• Careful slot selection aimed at minimizing fuel consumption during taxiing, engine and APU launch at the latest possible time, proper use of de-rate take off (depending on specific airport infrastructure and weather conditions), single engine mode during taxiing.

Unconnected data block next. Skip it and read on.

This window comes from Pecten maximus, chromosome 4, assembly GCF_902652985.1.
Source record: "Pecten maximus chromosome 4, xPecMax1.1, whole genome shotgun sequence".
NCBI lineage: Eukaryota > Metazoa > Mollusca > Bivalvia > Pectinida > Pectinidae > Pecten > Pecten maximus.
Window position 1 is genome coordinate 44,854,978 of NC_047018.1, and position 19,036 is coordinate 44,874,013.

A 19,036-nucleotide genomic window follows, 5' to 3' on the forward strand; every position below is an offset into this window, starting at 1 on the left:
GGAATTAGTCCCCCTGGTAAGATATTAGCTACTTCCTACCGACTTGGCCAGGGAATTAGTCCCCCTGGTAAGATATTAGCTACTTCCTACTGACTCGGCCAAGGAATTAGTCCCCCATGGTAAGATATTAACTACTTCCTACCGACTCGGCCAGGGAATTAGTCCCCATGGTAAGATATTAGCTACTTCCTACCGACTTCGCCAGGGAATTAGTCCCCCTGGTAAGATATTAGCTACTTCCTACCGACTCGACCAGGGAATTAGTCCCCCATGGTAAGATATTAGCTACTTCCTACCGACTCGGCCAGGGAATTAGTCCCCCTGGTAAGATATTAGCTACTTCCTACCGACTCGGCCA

There is also a number of ways to manage fuel expenses. An aircraft operator should conduct a thorough inspection of its A320/B737NG fleet and to analyze the business experience with its MRO-providers as well as spare parts suppliers. One of the ways to reduce the CFMI-Leap-X maintenance cost is the unification of the upcoming fleet with the existing CFM56-5B/7B engines. For example, Southwest is the first buyer of the B737 MAX generation aircraft with a powered Leap-X engine. The current airline fleet consists of B737 CL and B737 NG type of aircraft. The airline has already started replacing the B737 CL aircraft to the NG ones and in the future they are planning on replacing the NG to the MAX type of aircraft and to keep the same airframe as well as engine manufacturer.  Despite substantial modifications, these two engine generations will still share common maintenance principles. Therefore, engineers and technicians won’t have to ‘switch over’ to the innovative Pratt & Whitney product, which has been unavailable for these types of aircraft till now. Choosing the Leap-X will also provide an operator with the opportunity to strengthen and develop further relations with the CFMI manufacturer. However, if a fleet contains regional ATR42/72, Dash Q-series aircraft or the long-range Boeing 767/777/747/757s, equipped with Pratt & Whitney engines, the operator should consider opting for the PW1100G. It will help to optimize maintenance costs for the entire PW engine line operated in the company’s fleet. This especially applies to the wide-body aircraft ‘large’ engines, which require expensive overhauls.